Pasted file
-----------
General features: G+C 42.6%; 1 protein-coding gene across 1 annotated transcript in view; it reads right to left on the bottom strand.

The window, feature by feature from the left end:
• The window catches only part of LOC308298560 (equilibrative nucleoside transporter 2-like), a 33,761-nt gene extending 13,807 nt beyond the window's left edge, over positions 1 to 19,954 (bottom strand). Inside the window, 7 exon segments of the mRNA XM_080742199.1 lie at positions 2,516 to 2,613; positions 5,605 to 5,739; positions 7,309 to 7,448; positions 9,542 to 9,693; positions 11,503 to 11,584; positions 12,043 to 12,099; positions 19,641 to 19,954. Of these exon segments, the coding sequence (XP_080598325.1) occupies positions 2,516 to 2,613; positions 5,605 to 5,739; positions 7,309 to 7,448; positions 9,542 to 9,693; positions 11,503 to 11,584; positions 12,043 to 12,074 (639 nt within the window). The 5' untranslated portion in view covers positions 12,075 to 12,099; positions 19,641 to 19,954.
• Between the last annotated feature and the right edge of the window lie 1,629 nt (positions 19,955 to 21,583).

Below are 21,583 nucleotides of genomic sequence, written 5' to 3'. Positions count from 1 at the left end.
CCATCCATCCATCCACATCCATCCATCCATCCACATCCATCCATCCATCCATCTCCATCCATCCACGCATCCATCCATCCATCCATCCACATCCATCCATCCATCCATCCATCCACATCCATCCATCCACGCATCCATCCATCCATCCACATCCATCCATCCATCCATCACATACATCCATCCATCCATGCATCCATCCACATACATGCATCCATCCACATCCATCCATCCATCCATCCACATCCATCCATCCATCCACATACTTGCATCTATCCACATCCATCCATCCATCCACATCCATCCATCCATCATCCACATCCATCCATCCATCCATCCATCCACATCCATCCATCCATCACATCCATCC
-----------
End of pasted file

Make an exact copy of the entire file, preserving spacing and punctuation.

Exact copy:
General features: G+C 42.6%; 1 protein-coding gene across 1 annotated transcript in view; it reads right to left on the bottom strand.

The window, feature by feature from the left end:
• The window catches only part of LOC308298560 (equilibrative nucleoside transporter 2-like), a 33,761-nt gene extending 13,807 nt beyond the window's left edge, over positions 1 to 19,954 (bottom strand). Inside the window, 7 exon segments of the mRNA XM_080742199.1 lie at positions 2,516 to 2,613; positions 5,605 to 5,739; positions 7,309 to 7,448; positions 9,542 to 9,693; positions 11,503 to 11,584; positions 12,043 to 12,099; positions 19,641 to 19,954. Of these exon segments, the coding sequence (XP_080598325.1) occupies positions 2,516 to 2,613; positions 5,605 to 5,739; positions 7,309 to 7,448; positions 9,542 to 9,693; positions 11,503 to 11,584; positions 12,043 to 12,074 (639 nt within the window). The 5' untranslated portion in view covers positions 12,075 to 12,099; positions 19,641 to 19,954.
• Between the last annotated feature and the right edge of the window lie 1,629 nt (positions 19,955 to 21,583).

Below are 21,583 nucleotides of genomic sequence, written 5' to 3'. Positions count from 1 at the left end.
CCATCCATCCATCCACATCCATCCATCCATCCACATCCATCCATCCATCCATCTCCATCCATCCACGCATCCATCCATCCATCCATCCACATCCATCCATCCATCCATCCATCCACATCCATCCATCCACGCATCCATCCATCCATCCACATCCATCCATCCATCCATCACATACATCCATCCATCCATGCATCCATCCACATACATGCATCCATCCACATCCATCCATCCATCCATCCACATCCATCCATCCATCCACATACTTGCATCTATCCACATCCATCCATCCATCCACATCCATCCATCCATCATCCACATCCATCCATCCATCCATCCATCCACATCCATCCATCCATCACATCCATCC